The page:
Very few I'd like to imagine.
But, how many of you watch your favourites for personal style inspiration in addition to pure entertainment?
That, I'm most certain, is but a very small and select few.
Be that as it may, most Christmas films are understandably (and profoundly) bathed in both endearing sentimentality and storied holiday family traditions (whether in gifting, food, family, or activities) with little left over to account for making a lasting style impression.
But kitschy Christmas sweaters, seasonal stereotypes and holiday styling tropes be warned because contrary to popular belief your seasonal favourites can often indeed be a surprising and inspirationally sensible source for your winter style wardrobing needs — given you approach them with a discerning eye that is capable of sorting the transitionally tangible from the costumed gimmicktry.
From the classically timeless to the modernly fashionable, the following ensembles — arriving courtesy of one classic Victorian Christmas tale and three unorthodox (likely unexpected) modern gems — are simply perfect to sport all holiday season long whether one is heading off to a festive soiree, the office, or perhaps even the local park for some fun in the sun and snow.
Collectively demonstrating different forms of winter layering at near sartorial peak levels, each of these inspired looks — which range from cozy and leisurely to festively fanciful and formal — ultimately bespeak of the true staying powers of timeless seasonal wardrobe staples.
In that spirit, feel free to dive in below to learn how to channel the finest looks from some of the most renowned Christmas classics to grace our screens with each passing holiday season…
For some it is Alastair Sim’s seminal 1951 effort that reigns supreme whilst for others its the Muppet's "The Muppet's Christmas Carol" (2003; starring Michael Caine) or perhaps even the recent Jim Carrey starring motion-captured animated take that tends to strikes a nostalgic cord.
Personal entertainment tastes aside, what is indeed unquestionable across the board (and tends to stick) is the considered sartorial gravitas put on display by the tales leading protagonist (and nearly all his supporting cast for that matter), the seemingly irredeemable Mr. (or should that be miser) Ebenezer Scrooge.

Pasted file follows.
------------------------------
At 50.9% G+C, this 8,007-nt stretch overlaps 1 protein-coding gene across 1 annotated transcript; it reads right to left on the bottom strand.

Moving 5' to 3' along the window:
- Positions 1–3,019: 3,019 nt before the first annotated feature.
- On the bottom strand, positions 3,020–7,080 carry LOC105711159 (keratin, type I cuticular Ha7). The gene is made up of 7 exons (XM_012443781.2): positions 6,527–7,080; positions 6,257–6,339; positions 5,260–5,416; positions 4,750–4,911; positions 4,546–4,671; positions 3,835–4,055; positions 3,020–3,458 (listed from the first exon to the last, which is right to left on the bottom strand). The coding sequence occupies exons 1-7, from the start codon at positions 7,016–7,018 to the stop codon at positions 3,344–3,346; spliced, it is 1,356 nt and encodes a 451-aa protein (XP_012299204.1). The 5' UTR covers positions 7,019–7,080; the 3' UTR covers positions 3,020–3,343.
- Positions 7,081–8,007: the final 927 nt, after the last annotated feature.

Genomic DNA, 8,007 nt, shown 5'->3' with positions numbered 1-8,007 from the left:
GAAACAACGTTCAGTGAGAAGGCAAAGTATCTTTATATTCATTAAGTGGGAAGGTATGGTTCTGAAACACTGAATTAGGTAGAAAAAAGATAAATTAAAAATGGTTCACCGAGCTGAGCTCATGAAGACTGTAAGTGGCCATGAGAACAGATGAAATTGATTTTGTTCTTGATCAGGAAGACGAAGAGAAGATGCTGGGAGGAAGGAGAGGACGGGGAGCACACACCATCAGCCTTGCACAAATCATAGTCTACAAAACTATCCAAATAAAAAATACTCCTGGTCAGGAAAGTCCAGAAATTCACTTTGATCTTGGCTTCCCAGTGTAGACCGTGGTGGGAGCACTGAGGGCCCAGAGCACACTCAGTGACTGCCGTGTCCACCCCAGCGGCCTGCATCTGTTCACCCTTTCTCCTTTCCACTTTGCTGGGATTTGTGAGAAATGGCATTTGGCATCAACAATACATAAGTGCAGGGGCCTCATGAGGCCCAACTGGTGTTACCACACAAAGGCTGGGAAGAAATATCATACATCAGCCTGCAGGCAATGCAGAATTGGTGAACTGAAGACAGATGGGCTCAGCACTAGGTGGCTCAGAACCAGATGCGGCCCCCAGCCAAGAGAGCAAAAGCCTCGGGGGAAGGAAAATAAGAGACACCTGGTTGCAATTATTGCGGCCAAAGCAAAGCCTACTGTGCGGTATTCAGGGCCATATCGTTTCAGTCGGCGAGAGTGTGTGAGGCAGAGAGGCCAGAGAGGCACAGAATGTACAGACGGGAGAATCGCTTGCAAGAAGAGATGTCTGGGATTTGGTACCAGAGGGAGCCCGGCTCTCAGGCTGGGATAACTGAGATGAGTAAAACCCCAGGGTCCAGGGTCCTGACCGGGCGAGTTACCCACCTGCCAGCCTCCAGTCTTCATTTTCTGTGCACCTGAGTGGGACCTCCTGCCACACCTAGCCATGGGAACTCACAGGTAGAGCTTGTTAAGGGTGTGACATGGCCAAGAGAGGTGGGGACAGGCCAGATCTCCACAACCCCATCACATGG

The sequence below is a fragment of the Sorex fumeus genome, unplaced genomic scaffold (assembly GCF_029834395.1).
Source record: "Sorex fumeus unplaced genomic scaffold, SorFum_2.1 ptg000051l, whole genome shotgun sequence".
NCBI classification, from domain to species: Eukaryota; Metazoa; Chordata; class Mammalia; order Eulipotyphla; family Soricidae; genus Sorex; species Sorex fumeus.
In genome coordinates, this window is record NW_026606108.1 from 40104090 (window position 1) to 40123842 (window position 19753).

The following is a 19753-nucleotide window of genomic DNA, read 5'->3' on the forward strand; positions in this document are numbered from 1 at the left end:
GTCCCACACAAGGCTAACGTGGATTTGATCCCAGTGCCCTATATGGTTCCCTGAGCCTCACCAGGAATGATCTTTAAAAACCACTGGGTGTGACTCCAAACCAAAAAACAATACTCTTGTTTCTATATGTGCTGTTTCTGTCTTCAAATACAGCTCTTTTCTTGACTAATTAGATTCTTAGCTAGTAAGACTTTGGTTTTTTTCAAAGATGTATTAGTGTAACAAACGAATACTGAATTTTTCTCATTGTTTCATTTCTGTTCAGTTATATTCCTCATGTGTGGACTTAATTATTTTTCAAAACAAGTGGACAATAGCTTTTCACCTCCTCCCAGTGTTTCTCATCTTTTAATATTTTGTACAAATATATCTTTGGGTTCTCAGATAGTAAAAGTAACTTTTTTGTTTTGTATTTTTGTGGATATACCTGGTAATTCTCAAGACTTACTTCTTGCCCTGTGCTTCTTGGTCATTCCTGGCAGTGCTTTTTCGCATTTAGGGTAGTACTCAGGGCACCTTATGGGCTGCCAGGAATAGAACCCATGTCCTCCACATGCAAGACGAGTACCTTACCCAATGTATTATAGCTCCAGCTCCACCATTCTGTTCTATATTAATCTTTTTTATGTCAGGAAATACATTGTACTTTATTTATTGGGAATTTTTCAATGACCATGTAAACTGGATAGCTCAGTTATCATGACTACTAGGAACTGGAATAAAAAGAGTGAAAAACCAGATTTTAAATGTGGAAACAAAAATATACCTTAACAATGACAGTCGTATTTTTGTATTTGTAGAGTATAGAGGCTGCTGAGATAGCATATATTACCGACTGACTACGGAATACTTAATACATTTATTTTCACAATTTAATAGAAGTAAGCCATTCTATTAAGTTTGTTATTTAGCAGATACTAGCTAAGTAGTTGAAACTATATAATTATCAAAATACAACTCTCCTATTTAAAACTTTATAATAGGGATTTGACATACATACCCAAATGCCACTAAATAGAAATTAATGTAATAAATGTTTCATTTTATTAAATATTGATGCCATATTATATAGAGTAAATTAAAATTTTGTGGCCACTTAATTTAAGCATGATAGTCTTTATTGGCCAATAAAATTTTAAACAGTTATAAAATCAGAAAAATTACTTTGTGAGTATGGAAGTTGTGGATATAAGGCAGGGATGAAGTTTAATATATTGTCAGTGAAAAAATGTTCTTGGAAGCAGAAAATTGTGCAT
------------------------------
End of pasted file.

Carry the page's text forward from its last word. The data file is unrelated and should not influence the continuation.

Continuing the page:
With a classic British aristocratic Victorian background and all its accompanying style trappings and defining fastidious attention to sartorial detailing in hand, the ever cantankerous Mr. Scrooge has a look — across all varied forms — that is ultimately wrought in peerless luxury and marked by its understatedly refined, social accepted uniformity.
So, and with proper topper and walking cane aside, what then would the modern day Ebenezer Scrooge wear?
I like to imagine Ebenezer (should he exist to this day) would fancy sporting nothing but the finest garments available to man, wardrobing staples such as this opulent yet robust statement making wool herringbone trench coat — Belstaff's revered double-breasted New Melton — that is worn in tandem with a finely tailored contingent of wears including a navy windowpane checked blazer and plaid double-breasted waistcoat, white stand-up collar dress shirt (perhaps sported with a silk tie ascot), and solid grey jersey wool dress trousers.
And to properly top it all off? A well calculated hint of bold understated colour that is delivered courtesy of a plush scarlet red cashmere scarf and a simply ageless pair of slip-on black leather tassel loafers to round off the look in a most sophisticated manner.
Taken all in, it is most assuredly an ensemble (sartorially) capable of melting the notoriously frigid heart (and frugal disposition) of even ol’ Scrooge himself.
No matter what you ultimately classify this holiday bridging contemporary classic as (I personally like to think of it as both), there should be little debate as to the — often overlooked — inspiring sartorial masterclass in signature style uniformity that is put on visual display by the one-and-only Jack Skellington.
Definitively dark, foreboding, and befitting a man of his "Royal" position whilst being as far from festive in it base spirit as can be, Mr. Skellington's signature form of power suiting is nevertheless broadly appealing (black is the pinnacle of modern formalwear after all), easy to wear, and marked by its (possibly unexpected?) modern applicational merit — the latter of which you can emulate piece for-piece to any formal holiday party this season (with a simple substitution here and there; regular bow-tie for bat bow-tie and suit jacket for tailcoat).